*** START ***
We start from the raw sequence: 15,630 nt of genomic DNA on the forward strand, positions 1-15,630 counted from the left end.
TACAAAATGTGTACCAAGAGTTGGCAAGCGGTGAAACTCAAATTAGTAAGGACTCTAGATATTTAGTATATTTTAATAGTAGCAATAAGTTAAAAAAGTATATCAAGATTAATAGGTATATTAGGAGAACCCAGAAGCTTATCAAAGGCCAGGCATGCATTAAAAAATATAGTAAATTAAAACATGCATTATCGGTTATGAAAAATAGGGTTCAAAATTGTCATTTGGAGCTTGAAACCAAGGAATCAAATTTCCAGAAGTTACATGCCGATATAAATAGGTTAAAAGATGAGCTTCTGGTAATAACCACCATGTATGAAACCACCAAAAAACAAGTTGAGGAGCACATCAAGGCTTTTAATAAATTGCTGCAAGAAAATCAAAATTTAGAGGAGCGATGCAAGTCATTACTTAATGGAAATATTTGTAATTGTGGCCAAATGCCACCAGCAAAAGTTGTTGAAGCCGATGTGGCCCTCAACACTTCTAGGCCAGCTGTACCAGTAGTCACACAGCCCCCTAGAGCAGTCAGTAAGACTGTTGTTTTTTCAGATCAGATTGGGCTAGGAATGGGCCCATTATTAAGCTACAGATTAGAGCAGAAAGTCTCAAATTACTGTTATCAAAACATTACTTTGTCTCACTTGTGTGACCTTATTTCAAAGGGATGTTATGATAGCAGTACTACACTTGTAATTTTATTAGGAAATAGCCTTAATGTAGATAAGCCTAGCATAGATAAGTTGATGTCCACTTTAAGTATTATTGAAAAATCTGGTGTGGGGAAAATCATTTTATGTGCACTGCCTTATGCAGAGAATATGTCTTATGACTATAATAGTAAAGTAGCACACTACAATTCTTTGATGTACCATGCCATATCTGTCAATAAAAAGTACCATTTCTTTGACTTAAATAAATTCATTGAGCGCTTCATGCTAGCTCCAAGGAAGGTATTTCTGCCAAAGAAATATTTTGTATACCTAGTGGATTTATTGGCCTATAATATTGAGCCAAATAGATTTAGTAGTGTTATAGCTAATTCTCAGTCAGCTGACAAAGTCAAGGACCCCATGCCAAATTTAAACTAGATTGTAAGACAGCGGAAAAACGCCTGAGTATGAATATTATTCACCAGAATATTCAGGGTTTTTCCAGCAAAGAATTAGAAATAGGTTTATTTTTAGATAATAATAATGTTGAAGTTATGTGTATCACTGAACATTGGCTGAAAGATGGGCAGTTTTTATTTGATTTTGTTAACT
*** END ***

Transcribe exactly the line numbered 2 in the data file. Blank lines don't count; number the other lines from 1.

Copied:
TACAAAATGTGTACCAAGAGTTGGCAAGCGGTGAAACTCAAATTAGTAAGGACTCTAGATATTTAGTATATTTTAATAGTAGCAATAAGTTAAAAAAGTATATCAAGATTAATAGGTATATTAGGAGAACCCAGAAGCTTATCAAAGGCCAGGCATGCATTAAAAAATATAGTAAATTAAAACATGCATTATCGGTTATGAAAAATAGGGTTCAAAATTGTCATTTGGAGCTTGAAACCAAGGAATCAAATTTCCAGAAGTTACATGCCGATATAAATAGGTTAAAAGATGAGCTTCTGGTAATAACCACCATGTATGAAACCACCAAAAAACAAGTTGAGGAGCACATCAAGGCTTTTAATAAATTGCTGCAAGAAAATCAAAATTTAGAGGAGCGATGCAAGTCATTACTTAATGGAAATATTTGTAATTGTGGCCAAATGCCACCAGCAAAAGTTGTTGAAGCCGATGTGGCCCTCAACACTTCTAGGCCAGCTGTACCAGTAGTCACACAGCCCCCTAGAGCAGTCAGTAAGACTGTTGTTTTTTCAGATCAGATTGGGCTAGGAATGGGCCCATTATTAAGCTACAGATTAGAGCAGAAAGTCTCAAATTACTGTTATCAAAACATTACTTTGTCTCACTTGTGTGACCTTATTTCAAAGGGATGTTATGATAGCAGTACTACACTTGTAATTTTATTAGGAAATAGCCTTAATGTAGATAAGCCTAGCATAGATAAGTTGATGTCCACTTTAAGTATTATTGAAAAATCTGGTGTGGGGAAAATCATTTTATGTGCACTGCCTTATGCAGAGAATATGTCTTATGACTATAATAGTAAAGTAGCACACTACAATTCTTTGATGTACCATGCCATATCTGTCAATAAAAAGTACCATTTCTTTGACTTAAATAAATTCATTGAGCGCTTCATGCTAGCTCCAAGGAAGGTATTTCTGCCAAAGAAATATTTTGTATACCTAGTGGATTTATTGGCCTATAATATTGAGCCAAATAGATTTAGTAGTGTTATAGCTAATTCTCAGTCAGCTGACAAAGTCAAGGACCCCATGCCAAATTTAAACTAGATTGTAAGACAGCGGAAAAACGCCTGAGTATGAATATTATTCACCAGAATATTCAGGGTTTTTCCAGCAAAGAATTAGAAATAGGTTTATTTTTAGATAATAATAATGTTGAAGTTATGTGTATCACTGAACATTGGCTGAAAGATGGGCAGTTTTTATTTGATTTTGTTAACT